Riddle is a tool that allows users to develop lists, opinion polls, collect public opinions on selected articles, and pop quizzes. There are price range for accounts range from free to $500 a month.
Type of Material:
Primarily a tool used to engage online customers, as a learning tool it can be integrated into complex topics to help engage learners. Educators can create quizzes for their classes. Undergraduates and graduate students can use Riddle to gather research data collected from polls.
An account must be created in order to access Riddle. From the author: "A free account must be created in order to access Riddle. Accounts are free to create unlimited Riddles - we only charge for various 'premium' features like removing the Riddle logo. Of our teaching users, all of them use the free version."
Identify Major Learning Goals:
The instructor provides the learning goals using this tool.
Target Student Population:
Elementary, high school, undergraduate and graduate educators who wish to give pop quizzes. Any students (Elementary through Graduate level) working on research projects.
Prerequisite Knowledge or Skills:
An account must be created to use Riddle. A blog, website, or social account is also needed to post the quizzes and polls. From the author: "As your reviewers pointed out, any completed Riddle can be embedded into a blog or shared socially, but the easiest way requires no technical expertise - any teacher could simply share the URL by email or writing on the board, such as this one: http://www.riddle.com/a/34879). Students could click on the URL and interact with the Riddle - all without any need to create their own account."
Very easy to use. Just sign up for an account and the appropriate templates are at your fingertips. Polling, surveys and lists are easy to compose.Interactivity can reinforce lesson content.
It may be difficult to control the content of public comments on articles to ensure that the comments are relevant and appropriate for general audiences to read. Since Riddle is really a marketing tool, its sole application for educators is to get learners to be more interactive about a certain topic.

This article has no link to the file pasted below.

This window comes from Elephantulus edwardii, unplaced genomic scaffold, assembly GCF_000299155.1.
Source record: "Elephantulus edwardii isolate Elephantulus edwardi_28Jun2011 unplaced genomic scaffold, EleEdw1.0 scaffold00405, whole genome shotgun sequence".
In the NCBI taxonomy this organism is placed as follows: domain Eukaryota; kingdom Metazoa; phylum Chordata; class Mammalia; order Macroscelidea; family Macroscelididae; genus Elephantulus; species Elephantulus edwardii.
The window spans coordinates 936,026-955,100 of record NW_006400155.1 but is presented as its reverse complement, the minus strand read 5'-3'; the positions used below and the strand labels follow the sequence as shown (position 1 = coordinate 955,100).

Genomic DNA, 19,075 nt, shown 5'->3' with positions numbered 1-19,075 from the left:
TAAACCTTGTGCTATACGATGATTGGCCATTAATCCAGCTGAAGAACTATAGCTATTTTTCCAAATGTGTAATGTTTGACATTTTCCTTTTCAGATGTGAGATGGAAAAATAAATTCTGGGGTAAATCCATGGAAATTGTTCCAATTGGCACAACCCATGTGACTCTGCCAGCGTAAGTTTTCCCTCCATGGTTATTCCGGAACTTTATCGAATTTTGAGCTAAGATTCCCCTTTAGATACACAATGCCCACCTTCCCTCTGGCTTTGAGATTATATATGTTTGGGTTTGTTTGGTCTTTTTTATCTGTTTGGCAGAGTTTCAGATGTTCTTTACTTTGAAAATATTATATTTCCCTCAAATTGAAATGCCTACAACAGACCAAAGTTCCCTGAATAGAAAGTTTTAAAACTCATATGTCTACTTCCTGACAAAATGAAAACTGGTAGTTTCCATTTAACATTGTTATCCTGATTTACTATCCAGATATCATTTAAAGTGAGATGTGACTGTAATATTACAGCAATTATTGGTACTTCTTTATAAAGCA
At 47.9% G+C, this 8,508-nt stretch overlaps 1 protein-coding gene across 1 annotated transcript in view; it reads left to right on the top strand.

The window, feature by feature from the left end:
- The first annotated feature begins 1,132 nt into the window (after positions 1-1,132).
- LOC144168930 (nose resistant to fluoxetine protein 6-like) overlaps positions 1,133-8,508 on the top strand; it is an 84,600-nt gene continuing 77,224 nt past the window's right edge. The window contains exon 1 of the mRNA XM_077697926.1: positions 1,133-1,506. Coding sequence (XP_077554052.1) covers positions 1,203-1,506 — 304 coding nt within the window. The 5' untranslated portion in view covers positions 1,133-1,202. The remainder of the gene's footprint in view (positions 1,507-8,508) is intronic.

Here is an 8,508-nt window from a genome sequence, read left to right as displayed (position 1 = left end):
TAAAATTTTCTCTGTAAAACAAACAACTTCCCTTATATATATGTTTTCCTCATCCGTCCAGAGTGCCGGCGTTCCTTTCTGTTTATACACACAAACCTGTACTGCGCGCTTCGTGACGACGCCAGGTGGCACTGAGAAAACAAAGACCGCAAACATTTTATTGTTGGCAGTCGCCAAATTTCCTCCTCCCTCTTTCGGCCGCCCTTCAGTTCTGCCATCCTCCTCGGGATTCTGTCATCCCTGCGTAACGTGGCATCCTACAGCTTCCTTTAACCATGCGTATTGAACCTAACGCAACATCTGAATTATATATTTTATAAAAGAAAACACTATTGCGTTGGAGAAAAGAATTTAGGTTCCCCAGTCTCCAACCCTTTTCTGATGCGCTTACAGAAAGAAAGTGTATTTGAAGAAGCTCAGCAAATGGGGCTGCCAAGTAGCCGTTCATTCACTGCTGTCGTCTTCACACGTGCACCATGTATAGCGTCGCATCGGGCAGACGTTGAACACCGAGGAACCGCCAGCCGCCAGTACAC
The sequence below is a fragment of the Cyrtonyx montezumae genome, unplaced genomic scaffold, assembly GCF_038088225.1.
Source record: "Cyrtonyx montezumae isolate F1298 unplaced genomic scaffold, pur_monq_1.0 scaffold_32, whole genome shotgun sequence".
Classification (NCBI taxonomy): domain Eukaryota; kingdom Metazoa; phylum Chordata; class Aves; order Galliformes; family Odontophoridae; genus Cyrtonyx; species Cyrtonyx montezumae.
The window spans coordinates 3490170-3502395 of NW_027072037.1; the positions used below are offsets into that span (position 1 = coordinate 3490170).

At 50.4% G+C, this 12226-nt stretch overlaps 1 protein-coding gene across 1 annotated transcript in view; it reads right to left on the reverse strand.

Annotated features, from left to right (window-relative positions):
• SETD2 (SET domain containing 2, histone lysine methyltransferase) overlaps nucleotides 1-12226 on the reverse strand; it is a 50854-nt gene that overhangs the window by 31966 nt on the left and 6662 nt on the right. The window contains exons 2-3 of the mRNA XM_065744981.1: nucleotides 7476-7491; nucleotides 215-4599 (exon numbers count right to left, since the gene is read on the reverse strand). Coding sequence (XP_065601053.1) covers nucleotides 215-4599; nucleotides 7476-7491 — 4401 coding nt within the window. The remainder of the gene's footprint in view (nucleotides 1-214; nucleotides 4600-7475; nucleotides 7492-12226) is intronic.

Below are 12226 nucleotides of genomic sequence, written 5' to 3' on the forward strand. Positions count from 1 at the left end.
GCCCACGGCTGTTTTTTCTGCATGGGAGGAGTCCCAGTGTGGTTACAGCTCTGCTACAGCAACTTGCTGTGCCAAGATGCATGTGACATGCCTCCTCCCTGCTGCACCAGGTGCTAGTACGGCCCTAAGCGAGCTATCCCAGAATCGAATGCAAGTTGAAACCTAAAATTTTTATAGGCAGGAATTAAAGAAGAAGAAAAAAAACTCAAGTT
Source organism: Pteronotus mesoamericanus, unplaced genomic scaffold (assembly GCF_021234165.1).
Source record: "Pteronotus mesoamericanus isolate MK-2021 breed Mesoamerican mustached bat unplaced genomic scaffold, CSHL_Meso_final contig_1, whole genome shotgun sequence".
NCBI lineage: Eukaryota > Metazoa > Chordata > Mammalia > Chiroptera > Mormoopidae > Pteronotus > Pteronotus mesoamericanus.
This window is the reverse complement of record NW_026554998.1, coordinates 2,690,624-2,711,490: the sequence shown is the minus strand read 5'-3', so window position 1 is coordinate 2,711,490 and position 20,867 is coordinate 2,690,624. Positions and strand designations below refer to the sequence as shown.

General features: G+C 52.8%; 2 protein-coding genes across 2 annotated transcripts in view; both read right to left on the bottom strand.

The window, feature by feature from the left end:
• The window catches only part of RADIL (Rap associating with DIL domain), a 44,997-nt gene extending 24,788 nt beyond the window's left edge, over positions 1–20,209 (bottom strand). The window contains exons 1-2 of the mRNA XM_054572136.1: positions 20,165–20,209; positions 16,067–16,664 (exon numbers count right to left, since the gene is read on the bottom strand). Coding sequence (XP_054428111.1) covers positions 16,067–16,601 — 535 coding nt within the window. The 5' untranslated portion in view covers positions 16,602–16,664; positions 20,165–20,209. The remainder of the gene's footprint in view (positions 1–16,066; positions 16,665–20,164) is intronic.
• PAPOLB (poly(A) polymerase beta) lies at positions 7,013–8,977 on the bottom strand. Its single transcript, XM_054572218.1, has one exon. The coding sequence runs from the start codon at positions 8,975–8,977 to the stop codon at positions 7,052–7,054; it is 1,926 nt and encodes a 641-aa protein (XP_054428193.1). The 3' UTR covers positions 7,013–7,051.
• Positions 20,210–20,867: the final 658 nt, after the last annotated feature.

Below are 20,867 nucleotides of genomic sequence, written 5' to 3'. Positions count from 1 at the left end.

From the author: "The good news is that students and the public can't actually leave comments on a Riddle - they can only interact with their teacher's poll or quiz. Comments are only possible if the teacher chooses to share a Riddle on Facebook or via their public blog but that's more of an issue with those platforms instead of our wee start up."
Potential Effectiveness as a Teaching Tool
The material can be used to improve learning by engaging the student with interactivity. A well-structured Riddle that incorporates materials from the subject matter can be easily integrated into a lesson.
The user can not specify the participant group for polls. There is no way of knowing who is taking the poll and if the poll was taken multiple times by the same person. The quizzes are informal, that is, they are not assessments where the data is captured and a grade assigned. So there is no measurable benefit to using Riddle as a teaching tool.
Ease of Use for Both Students and Faculty
Usability is outstanding. Just create an account and start creating Riddles. It is easy to copy the link to whatever Riddle one published.
Students would not be able to use Riddle to take quizzes. They would have to access the quizzes through teacher created blogs and website or their own social media accounts. When embedding a Riddle into a web page, the code can look very confusing to a novice.
From the author: "Any teacher could simply share the URL by email or writing on the board, such as this one: http://www.riddle.com/a/34879). Students could click on the URL and interact with the Riddle - all without any need to create their own account."
Other Issues and Comments:
Riddle is updated regularly and they add new items as the become available. In addition to the free version, there is also a version for which a monthly fee is charged.
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